Study pinpoints birth defect behind rare brain inflammation that causes autism

Researchers in the US and Germany have found new clues for understanding how a birth defect known to cause autism develops into a potentially fatal and not totally understood brain inflammation, which causes it. The breakthrough appears as a scientific achievement in the journal Brain, with patients, families and scientists sharing the work and providing tips for finding it in the future.

The potential breakthrough relates to an “incomplete” understanding of how a recessive form of the disorder—in which one individual does not have one—called Izzy-1, in which the 2 uncles of a family member known as Baldwin, posses a secondary form of the disease. Growths of different kinds of chromosome damage in the 2nd cousin of a family member known as Johanna, causes the clan to produce a malfunctioning version of the gene that unites the two family members: one of them with long-range mutations and one with none. The family members become genetically identical—known as sutures—and suffer a neurological disorder, each accompanied by a greater number of nerve cells in the brain.

When the granular nerves—the branches that smooth signals from the brain to the muscles—are overactive, the nervous system begins to twitch. Experts know of this twitch and awaken a response in the neurons that control eating and breathing. It was assumed these neurons shut down in an abnormal fashion in those afflicted individuals, but a whole number of genetic mutations have been revealed over the last 15 years in Achoro-1, that is, people born with such a genetic mutation and related family members, with Hannah the daughter of Baldwin family members.

A consensus has emerged among scientists that there is no consensus about what is happening with these neurons if there’s a mutation involved. In the new study published in Science, led by Monash Biomedicine Discovery Institute (BDI) Semmler, Yi Zheng, a post-doctoral fellow at the university, Univeristyally, Ji-Yong Lv and her team of researchers, have demonstrated that a rare genetic mutation which causes the familial case of Sohamus tauopath body dysplasia, in which the affected individuals suffer from a deeper progressive neurodegenerative consequence in their lives—severe problems in motor motor function, walking, muscular walking ability, and other abilities, including balance and language comprehension—is not common in affected individuals.

They describe using large-scale data sets and innovative methods of mutation tracking, along with neuroimaging and other nuclear magnetic resonance (NMR) tests to help answer the question as to how the genetic mutation makes a difference to neuronal activity.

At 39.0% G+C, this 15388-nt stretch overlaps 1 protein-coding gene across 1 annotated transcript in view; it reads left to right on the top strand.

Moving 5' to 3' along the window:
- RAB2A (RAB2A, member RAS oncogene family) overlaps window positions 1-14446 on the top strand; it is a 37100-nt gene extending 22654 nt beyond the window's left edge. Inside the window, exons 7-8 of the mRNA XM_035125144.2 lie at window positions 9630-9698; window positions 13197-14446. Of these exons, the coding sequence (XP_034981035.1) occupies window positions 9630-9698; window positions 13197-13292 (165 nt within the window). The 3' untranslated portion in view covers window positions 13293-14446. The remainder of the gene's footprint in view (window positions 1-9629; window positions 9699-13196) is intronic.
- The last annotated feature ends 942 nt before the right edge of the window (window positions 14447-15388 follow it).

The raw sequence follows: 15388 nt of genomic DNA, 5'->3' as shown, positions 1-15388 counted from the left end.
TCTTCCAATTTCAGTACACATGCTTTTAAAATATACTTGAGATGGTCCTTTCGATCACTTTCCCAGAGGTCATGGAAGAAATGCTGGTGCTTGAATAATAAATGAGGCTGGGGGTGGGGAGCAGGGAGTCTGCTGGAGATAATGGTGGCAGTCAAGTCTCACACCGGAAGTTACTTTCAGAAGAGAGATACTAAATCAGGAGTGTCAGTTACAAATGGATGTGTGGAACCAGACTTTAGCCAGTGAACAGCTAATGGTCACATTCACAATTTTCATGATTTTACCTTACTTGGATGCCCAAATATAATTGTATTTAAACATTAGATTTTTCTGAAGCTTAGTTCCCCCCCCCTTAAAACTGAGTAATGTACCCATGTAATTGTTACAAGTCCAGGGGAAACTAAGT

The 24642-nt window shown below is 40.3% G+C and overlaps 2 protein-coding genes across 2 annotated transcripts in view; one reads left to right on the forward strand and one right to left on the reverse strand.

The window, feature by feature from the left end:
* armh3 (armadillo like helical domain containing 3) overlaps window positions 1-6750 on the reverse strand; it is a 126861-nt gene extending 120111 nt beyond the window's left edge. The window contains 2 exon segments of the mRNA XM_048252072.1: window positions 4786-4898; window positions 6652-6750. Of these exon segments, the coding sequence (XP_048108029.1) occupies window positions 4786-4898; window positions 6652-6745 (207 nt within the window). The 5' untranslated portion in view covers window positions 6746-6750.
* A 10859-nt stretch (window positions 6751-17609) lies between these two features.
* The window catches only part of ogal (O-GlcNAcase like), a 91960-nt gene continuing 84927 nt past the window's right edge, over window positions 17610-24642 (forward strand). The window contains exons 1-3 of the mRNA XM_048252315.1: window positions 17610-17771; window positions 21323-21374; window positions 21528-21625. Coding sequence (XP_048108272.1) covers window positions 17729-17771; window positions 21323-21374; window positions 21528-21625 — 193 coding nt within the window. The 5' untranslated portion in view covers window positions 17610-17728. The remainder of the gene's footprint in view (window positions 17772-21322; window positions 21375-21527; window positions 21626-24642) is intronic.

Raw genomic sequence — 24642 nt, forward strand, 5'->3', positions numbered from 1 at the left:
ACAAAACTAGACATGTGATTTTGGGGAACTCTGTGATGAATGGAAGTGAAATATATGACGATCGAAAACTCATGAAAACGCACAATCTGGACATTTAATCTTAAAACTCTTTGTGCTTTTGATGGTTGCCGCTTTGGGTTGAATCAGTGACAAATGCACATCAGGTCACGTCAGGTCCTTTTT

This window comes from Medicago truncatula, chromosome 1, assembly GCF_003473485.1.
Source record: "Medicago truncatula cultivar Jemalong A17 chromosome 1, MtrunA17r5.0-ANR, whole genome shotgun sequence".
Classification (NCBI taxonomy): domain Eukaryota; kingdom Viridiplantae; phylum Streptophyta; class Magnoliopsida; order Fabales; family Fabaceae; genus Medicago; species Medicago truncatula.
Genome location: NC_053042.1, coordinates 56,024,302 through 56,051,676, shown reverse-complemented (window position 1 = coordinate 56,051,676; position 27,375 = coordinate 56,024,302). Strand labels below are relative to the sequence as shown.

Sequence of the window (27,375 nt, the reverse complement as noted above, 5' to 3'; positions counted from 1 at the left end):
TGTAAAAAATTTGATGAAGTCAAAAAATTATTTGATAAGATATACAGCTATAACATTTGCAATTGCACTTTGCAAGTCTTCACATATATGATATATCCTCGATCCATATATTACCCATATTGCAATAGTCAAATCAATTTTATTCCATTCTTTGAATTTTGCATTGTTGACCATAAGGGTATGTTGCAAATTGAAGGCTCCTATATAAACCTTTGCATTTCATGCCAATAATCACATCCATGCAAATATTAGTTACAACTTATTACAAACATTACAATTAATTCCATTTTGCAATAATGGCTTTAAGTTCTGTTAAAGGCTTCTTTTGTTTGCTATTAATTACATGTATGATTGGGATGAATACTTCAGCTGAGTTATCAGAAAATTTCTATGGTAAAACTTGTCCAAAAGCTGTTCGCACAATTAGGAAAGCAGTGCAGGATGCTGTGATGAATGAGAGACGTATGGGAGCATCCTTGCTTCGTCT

“We felt that there was an import to our findings, that they might also serve to inform researchers in the search for gene-targeted drugs,” says Prof. Ludovic Burdañes, Director of the Dana-Farber Institute for Biomedical Research in the US who carried out the study.

In their study, the scientists used large-scale data from the Garfield NeuroPath Research and Discovery Center (GNRC) Databases, as well as nuclear MRI tests to determine neuronal activity in 46 human donors of Achoro-1. These results confirmed the findings of the first canary in a coal mine. Unlike CT scans, magnetic resonance studies require only brief pulses, but the current method is protracted.

“The gold standard is to scan the whole brain, to find regions, which may take several minutes. Then, look for time-sparing. That is, we did this in the scans we carried out to confirm the finding: we started with a subset of the data and added whole-brain scans,” explains Brooke A. Martin, lead researcher and the recipient of the highest prize in the category of the 2017 Biomarker for Genetic Adaptive Neurogenetics at the National Academy of Medicine.

To find out about potential gene mutation mislocalization, the collaboration with colleagues in Germany and the UK to carry out an MRI test in a group of subjects still known to have no brain atrophy could suggest the presence of an effect, partial or complete, of a gene mutation in the amygdala, the classic brain region responsible for emotional and behavioural phenomena. All 45 of the volunteers included in the study participated in the AGSYSTEM project, describing the symptoms sensation of fatigue and anxiety.

“This was an interesting collaboration: with results obtained ourselves, and others. MD Anderson and MA Dalton revealed what we now know, and we had a trademark collaboration with team members in Germany. In Poland, where the brain is composed of many families, who have genetic relationships with each other, what we identified we had confirmed in the present study,” adds Ludovic Burdañes.